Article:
You know that guy was like "c'mon Tom, who's really calling the plays on defense next season?"

GoBucks713's picture

HE ABANDONED HIS CAR AFTER 19 HOURS, BUT WILL ABANDON CARLOS HYDE AFTER 45 MINUTES???
 Sorry I had to. But that's actually pretty metal thinking about the fact that he sat in his car for 19 hours then decided to walk 5 miles in the cold.

-The Aristocrats!

TheShookster's picture

As much as I want to make fun of the South for not knowing how to drive in the snow/ice, I crashed my car 2 weeks ago thanks to icy conditions around Indianapolis...so yeah, it's still insane to think of sitting in a car, headed nowhere for 19 hours. I would go absolutely insane.

Oyster's picture

You see the same thing happen in the North when the first snow of the year hits.  Everyone seems to forget how to drive in it.  I also laugh when I see the SUV flying past everyone and then you see them in the ditch 2 miles later.  Kharma, she can be a bitch sometimes... 

TheShookster's picture

Couldn't agree more with the Karma thing anymore. The other driver involved in my crash was luckily not at all injured, but let's just say if you rolled up all your bad driver stereotypes into one entity, this person would be the end result...and IM THE ONE who caused the crash.

Oyster's picture

I was listening to 610 on the way home Saturday afternoon when the snow was still very bad (had to work last weekend).  There was a guy who called in, while driving, and in the middle of his call he hit a concrete barrier.  Why would you be on the phone when the roads are that bad?  We couldn't go over 35 on 270 at that time and he called a radio station to talk about windshield wipers.  I have no compassion for him.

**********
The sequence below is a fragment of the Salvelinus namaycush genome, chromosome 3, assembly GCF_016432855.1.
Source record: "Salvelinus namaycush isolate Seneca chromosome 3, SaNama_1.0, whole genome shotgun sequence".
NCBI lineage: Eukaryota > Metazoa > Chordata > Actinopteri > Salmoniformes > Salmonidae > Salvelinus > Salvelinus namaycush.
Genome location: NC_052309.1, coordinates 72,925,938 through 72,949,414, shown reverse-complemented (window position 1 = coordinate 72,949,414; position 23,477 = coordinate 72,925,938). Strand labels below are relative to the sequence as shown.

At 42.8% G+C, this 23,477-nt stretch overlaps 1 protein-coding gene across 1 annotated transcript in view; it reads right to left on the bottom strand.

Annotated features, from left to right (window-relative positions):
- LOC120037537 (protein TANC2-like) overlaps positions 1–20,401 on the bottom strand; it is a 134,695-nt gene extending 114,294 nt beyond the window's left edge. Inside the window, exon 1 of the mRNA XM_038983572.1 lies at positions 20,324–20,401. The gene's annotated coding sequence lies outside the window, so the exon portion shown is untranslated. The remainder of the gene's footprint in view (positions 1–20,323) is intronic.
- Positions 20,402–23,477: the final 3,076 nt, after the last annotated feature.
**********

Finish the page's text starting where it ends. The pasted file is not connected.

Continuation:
Scarlet_Lutefisk's picture

Is the old chinese woman ok?

TheShookster's picture

LOL I don't know if you directed that at me, but I'm taking it that way. and yes, she is okay.

Nick's picture

What's more dangerous then diving the speed limit or faster is the people that go way too slow and don't even have their lights on. I would say a good 50% of people don't know what lights are.

Kurt's picture

Another good argument for stronger public transit.  More specifically rail transit.

Oyster's picture

You still have to drive to the rail station/bus stop though.  Not everyplace is like NYC where you can walk to get public transportation.

Kurt's picture

Transit Oriented Development.  Some people can walk to the station, others can drive.

Jack_Q_Football's picture

I want to see Al Gore play in traffic.

Crimson's picture

Ummm, ice can cause derailing too.  We don't have the population density like Europe does.

Kurt's picture

Snow and ice can slow rail transit as well yes, but if Atlanta had better transit, they wouldn't be crippled to this level.
Because our entire built environment is focused around the automobile.  Other places have built smarter, with all means in mind, not one over all others.  

Nick's picture